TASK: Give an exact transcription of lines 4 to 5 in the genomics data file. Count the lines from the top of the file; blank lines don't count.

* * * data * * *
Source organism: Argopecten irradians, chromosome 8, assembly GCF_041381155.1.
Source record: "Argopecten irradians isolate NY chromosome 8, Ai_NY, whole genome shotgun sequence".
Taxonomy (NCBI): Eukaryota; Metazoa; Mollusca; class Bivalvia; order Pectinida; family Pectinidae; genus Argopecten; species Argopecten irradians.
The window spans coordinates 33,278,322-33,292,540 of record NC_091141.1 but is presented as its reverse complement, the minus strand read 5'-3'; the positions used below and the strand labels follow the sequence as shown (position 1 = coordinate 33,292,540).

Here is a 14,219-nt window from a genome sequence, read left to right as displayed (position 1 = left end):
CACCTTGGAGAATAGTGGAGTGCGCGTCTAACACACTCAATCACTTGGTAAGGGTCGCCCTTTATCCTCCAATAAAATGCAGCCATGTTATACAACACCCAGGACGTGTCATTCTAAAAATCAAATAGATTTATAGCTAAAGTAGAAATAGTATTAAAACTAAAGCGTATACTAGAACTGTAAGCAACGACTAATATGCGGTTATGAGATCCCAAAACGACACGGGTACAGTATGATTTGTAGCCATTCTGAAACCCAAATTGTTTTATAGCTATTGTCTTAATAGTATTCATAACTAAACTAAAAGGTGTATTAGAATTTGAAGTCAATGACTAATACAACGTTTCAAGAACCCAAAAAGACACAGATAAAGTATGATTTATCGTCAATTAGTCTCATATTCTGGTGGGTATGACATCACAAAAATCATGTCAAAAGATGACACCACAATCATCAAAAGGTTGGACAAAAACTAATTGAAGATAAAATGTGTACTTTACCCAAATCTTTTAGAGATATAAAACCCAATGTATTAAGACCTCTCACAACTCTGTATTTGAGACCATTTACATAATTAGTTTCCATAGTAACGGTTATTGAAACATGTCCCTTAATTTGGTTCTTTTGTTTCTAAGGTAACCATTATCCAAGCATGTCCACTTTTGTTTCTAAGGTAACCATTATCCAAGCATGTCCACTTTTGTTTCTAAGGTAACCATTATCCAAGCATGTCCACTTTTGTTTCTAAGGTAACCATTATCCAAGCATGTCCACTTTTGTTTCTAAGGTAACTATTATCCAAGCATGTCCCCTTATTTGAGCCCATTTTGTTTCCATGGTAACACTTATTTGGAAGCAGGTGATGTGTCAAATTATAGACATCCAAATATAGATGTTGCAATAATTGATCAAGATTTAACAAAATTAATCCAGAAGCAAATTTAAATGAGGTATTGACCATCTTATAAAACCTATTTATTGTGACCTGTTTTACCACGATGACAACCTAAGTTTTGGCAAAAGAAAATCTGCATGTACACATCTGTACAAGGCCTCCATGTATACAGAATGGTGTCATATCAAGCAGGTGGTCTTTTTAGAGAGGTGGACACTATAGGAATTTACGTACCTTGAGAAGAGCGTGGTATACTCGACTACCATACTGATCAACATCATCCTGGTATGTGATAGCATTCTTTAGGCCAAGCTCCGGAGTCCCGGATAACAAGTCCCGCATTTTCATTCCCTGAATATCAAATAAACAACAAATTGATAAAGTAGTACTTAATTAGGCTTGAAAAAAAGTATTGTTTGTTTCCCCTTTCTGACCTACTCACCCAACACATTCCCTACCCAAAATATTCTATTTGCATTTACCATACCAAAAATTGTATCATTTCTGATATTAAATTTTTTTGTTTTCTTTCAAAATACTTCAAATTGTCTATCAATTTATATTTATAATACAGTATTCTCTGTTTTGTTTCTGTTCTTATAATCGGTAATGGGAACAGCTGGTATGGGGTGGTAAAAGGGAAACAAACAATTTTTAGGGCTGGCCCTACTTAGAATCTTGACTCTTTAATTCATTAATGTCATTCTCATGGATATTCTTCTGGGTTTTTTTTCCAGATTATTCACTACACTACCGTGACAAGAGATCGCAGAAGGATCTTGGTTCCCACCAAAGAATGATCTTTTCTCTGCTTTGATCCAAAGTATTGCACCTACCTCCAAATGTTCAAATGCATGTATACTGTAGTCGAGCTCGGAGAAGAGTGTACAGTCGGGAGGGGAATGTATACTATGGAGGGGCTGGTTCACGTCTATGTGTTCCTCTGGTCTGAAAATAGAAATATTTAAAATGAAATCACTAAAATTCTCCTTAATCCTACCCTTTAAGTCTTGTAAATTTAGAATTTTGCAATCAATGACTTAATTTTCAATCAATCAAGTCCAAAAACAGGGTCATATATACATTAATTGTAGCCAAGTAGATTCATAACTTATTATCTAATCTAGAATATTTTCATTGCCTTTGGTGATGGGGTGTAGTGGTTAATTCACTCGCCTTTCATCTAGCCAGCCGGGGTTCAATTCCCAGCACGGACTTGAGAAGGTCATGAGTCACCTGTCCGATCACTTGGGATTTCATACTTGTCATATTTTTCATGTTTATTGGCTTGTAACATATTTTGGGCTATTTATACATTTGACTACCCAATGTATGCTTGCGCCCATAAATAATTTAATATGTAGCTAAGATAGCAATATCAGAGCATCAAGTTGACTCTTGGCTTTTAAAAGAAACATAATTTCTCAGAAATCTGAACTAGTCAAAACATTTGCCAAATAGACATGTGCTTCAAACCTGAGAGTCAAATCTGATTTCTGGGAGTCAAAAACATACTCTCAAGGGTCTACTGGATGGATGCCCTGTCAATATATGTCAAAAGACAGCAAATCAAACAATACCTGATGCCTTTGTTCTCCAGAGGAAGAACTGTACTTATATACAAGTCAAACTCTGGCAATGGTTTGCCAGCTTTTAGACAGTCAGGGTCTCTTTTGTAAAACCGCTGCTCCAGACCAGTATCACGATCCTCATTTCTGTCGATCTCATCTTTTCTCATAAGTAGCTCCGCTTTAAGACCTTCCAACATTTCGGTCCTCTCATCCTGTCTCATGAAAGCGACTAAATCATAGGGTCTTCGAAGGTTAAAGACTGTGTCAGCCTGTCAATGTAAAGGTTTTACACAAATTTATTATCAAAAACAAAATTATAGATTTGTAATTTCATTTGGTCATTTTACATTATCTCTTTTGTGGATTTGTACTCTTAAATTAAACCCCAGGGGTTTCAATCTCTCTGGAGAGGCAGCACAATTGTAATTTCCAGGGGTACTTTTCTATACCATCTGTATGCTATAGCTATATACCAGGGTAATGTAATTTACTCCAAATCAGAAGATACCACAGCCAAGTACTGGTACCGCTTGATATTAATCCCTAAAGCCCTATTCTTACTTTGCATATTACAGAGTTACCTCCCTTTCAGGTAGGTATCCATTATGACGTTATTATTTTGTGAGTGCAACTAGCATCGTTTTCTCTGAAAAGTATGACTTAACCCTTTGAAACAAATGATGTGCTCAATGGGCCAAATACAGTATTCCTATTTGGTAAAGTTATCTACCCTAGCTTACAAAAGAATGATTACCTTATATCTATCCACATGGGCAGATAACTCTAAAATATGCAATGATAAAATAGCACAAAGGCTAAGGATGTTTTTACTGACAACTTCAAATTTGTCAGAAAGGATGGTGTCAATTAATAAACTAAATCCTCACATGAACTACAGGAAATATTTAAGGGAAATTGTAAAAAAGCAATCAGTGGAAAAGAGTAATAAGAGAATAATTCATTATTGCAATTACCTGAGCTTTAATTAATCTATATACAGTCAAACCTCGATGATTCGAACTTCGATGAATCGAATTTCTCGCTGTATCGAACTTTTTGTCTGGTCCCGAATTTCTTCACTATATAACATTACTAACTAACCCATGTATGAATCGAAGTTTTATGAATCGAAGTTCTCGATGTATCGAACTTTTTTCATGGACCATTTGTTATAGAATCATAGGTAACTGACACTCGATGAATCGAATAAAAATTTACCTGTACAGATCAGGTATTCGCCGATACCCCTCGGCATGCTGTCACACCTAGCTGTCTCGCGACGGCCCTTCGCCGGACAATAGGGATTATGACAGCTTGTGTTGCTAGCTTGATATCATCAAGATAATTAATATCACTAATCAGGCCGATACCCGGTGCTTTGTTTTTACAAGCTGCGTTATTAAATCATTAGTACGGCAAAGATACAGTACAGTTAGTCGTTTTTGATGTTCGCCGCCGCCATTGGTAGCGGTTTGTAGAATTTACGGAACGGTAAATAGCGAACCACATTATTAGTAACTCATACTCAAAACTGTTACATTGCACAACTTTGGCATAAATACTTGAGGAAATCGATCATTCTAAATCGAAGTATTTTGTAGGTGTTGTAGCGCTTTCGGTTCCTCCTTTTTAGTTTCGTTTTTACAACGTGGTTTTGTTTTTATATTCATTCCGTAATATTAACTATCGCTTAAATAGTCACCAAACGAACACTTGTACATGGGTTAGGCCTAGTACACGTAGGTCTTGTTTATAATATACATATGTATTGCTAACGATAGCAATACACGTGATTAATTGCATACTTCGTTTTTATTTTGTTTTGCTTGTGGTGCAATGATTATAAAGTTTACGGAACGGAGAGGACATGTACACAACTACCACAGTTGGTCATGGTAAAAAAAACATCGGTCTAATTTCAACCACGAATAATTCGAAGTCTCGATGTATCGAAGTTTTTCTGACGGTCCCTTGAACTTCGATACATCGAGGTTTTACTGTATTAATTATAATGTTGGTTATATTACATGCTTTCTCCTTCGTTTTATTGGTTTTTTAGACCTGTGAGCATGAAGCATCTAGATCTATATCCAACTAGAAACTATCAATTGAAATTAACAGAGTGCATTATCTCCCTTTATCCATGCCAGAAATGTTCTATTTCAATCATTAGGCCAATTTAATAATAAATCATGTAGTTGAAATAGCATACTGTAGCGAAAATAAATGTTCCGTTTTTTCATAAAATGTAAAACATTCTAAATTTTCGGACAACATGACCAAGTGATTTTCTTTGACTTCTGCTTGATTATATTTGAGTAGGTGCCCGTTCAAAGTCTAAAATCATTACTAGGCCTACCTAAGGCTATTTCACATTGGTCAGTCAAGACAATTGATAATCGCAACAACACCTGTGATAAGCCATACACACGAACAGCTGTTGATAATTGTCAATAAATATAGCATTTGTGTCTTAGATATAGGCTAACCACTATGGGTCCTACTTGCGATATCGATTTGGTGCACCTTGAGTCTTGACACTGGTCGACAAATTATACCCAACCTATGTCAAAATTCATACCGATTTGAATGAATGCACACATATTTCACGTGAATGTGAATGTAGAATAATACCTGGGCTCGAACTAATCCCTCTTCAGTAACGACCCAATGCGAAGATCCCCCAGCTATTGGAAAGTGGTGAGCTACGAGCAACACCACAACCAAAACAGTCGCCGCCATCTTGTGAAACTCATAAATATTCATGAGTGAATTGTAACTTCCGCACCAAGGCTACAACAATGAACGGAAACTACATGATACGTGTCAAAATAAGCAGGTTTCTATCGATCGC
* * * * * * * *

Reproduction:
The window spans coordinates 33,278,322-33,292,540 of record NC_091141.1 but is presented as its reverse complement, the minus strand read 5'-3'; the positions used below and the strand labels follow the sequence as shown (position 1 = coordinate 33,292,540).

Here is a 14,219-nt window from a genome sequence, read left to right as displayed (position 1 = left end):